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CARE Tour - 5

Compassion for Animals Road Expeditions #5
Anti-hunting activist will plead case for deer

Posted: Saturday, Aug 11, 2007 - 12:47:19 am CDT

By Ashley Rhodebeck Daily News staff writer Controlling the deer population may not mean the animals have to be killed.

“It is up to the people to say no, we don't want bloodshed in our city. We want a gentler solution,” said anti-hunting activist Anthony Marr, who is set to speak about non-lethal methods during a deer seminar at 1:30 p.m. Sunday in Leeson Park on Milwaukee Road.

The event is sponsored by the Wisconsin Animal Education Network, and is open to the public.

When faced with too many deer, many agencies - including those in Rock County - rely on killing the creatures.

Brian Buenzow, the area's DNR wildlife manager, said the state's standing herd totals between 1.3 and 1.5 million, of which about 500,000 are harvested yearly through gun hunters, bow hunters and vehicle accidents. Without those kills, Buenzow said, “We'd really be up to our eyeballs in deer.”

In Rock County, officials aim to keep the winter deer population to 15 per square miles of deer habitat, which amounts to about 260-square miles of woody and marshy areas, Buenzow said. But, he continued, the county is significantly above that goal.

“It's a tough thing to manage because we just don't go out and take deer out of the population,” Buenzow said. “We ask the hunters to do that.”

But killing deer is the “trigger-happy” solution, Marr said, and it isn't always effective.

Alternatives should be considered, Marr said, such as injecting does with a $10 vaccine that would make them temporarily infertile. The contraception would be 100 percent effective during the first three years and would drop to 80 percent in year five, he explained, adding the deer population would decline by 10 to 20 percent.

Killing the deer won't achieve the same results because of the compensatory rebound effect, Marr claimed. He explained with this example: Say there are 10 does slightly exceeding the carrying capacity of its land. Because of the resource pinch, only three become pregnant with a fawn. At the year's end there would be 13 deer. Killing five of the 10 won't help, Marr said, because the remainders would each have fawns - and three would birth two - making the population 13.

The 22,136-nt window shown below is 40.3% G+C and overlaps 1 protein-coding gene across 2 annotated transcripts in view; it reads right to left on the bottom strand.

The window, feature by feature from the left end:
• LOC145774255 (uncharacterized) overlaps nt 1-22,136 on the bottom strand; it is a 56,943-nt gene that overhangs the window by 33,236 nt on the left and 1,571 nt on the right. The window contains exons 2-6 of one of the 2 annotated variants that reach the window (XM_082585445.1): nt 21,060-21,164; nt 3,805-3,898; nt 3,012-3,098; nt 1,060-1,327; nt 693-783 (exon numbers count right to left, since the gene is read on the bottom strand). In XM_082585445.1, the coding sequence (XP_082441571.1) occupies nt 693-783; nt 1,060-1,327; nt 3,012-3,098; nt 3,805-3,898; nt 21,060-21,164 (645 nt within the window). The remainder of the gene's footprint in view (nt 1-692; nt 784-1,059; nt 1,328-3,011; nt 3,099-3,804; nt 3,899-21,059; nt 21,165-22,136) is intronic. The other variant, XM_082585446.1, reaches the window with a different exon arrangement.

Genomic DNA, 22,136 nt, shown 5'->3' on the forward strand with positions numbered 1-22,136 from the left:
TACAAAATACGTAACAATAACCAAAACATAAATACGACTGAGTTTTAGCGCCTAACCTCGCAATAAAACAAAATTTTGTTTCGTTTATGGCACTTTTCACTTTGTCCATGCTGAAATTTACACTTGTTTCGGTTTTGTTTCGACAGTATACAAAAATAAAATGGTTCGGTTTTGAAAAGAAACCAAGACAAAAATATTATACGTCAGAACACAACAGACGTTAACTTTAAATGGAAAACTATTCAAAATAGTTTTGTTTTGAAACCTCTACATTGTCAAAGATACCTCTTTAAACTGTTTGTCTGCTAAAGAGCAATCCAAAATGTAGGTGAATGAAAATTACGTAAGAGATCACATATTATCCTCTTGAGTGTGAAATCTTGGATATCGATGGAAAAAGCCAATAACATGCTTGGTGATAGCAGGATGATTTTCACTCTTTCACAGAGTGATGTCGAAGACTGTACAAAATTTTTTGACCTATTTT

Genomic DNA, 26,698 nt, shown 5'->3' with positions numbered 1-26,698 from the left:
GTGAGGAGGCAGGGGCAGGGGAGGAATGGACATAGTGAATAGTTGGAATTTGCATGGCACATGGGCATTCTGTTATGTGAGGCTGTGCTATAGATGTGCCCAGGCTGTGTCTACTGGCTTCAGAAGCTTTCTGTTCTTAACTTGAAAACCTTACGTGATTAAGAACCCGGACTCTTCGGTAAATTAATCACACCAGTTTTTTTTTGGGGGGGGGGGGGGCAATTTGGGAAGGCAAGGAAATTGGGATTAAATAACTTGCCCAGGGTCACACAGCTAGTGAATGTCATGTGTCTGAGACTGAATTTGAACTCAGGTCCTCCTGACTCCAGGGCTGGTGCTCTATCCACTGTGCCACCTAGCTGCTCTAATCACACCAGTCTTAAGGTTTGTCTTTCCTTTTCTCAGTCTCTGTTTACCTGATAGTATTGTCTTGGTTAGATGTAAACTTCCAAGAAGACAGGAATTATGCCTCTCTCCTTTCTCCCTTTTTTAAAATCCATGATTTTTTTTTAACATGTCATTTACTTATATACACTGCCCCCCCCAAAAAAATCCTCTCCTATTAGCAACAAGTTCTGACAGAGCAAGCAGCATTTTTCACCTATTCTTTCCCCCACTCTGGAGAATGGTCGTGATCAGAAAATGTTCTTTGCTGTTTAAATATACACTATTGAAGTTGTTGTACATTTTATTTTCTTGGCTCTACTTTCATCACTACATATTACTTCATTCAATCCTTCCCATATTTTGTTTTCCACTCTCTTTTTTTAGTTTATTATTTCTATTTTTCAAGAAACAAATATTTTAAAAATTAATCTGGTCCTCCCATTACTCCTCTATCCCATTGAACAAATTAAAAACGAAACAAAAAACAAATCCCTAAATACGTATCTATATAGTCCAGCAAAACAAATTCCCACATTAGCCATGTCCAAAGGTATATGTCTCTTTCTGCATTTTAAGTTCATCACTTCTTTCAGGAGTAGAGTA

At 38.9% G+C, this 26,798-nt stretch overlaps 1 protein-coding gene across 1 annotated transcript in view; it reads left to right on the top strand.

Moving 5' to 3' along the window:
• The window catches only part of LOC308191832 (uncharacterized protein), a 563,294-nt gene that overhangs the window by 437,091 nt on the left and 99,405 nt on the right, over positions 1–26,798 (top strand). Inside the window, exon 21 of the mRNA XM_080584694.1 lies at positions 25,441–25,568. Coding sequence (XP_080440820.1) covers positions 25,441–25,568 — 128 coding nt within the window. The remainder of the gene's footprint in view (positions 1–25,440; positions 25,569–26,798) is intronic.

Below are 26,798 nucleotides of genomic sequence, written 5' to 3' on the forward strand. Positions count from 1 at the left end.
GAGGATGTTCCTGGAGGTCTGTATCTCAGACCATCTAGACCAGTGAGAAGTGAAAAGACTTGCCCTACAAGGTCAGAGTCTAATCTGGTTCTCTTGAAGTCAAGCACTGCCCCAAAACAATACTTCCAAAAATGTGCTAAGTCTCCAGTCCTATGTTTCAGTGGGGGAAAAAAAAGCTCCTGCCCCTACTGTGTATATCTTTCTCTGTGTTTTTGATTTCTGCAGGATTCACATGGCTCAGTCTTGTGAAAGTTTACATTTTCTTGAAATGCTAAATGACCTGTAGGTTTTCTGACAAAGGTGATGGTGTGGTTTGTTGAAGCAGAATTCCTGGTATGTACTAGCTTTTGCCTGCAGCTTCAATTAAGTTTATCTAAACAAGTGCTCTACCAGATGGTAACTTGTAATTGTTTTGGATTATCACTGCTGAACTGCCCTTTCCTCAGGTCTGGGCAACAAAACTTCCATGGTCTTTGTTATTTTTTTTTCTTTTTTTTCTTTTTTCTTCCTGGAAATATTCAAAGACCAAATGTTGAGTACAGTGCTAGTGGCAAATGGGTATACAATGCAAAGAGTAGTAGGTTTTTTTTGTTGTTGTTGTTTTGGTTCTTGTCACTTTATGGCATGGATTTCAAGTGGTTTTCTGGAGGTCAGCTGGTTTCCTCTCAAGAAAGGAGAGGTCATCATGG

“That tells us that even if you kill up to half the deer's population they will recover,” Marr said.

Deer-vehicle accidents could also be reduced by building fences along the stretches of road near dear habitats. Proper fencing can reduce those accidents by 95 percent, Marr asserted, whereas killing half a deer herd would reduce the collisions by only 25 percent.

Humans could also improve their interactions with deer, Marr said. If the creatures continually nip tulips, plant other species for the deer to dine on or purchase deer repellents or fences.

Using just one of the non-lethal methods won't work, Marr said, but combining the techniques should produce results.

“There are too many deer in Wisconsin,” said Brian Buenzow, the area's DNR wildlife manager. “It's not a question - it's a fact.”

Indeed, when Buenzow started his job in 1981 about 600 animals were harvested yearly in Rock County. Now, he said, it regularly tops 2,000.

Although the Rock County deer population is more than what officials would like, Buenzow said it's still better than other parts of the state, such as the area between Madison, Green Bay and La Crosse. High deer populations effect the environment, such as eating ground plants to the point where they can't grow and reproduce or eating seedling oak trees so the forest can't replenish itself.

Deer populations depend on habitat limitations in the north, but Buenzow said the amount in southern Wisconsin depends on how much interference people will tolerate, such as crop damage and car-deer accidents.

Besides controlling the population, killing deer helps control the Chronic Wasting Disease from spreading. The disease, which is comparable to mad cow disease, has been present in Rock County since 2003, Buenzow said, naming Clinton and Turtle townships as the infected areas. He added, DNR sharpshooters work to reduce the diseased herd much lower than the 15-deer target.
 

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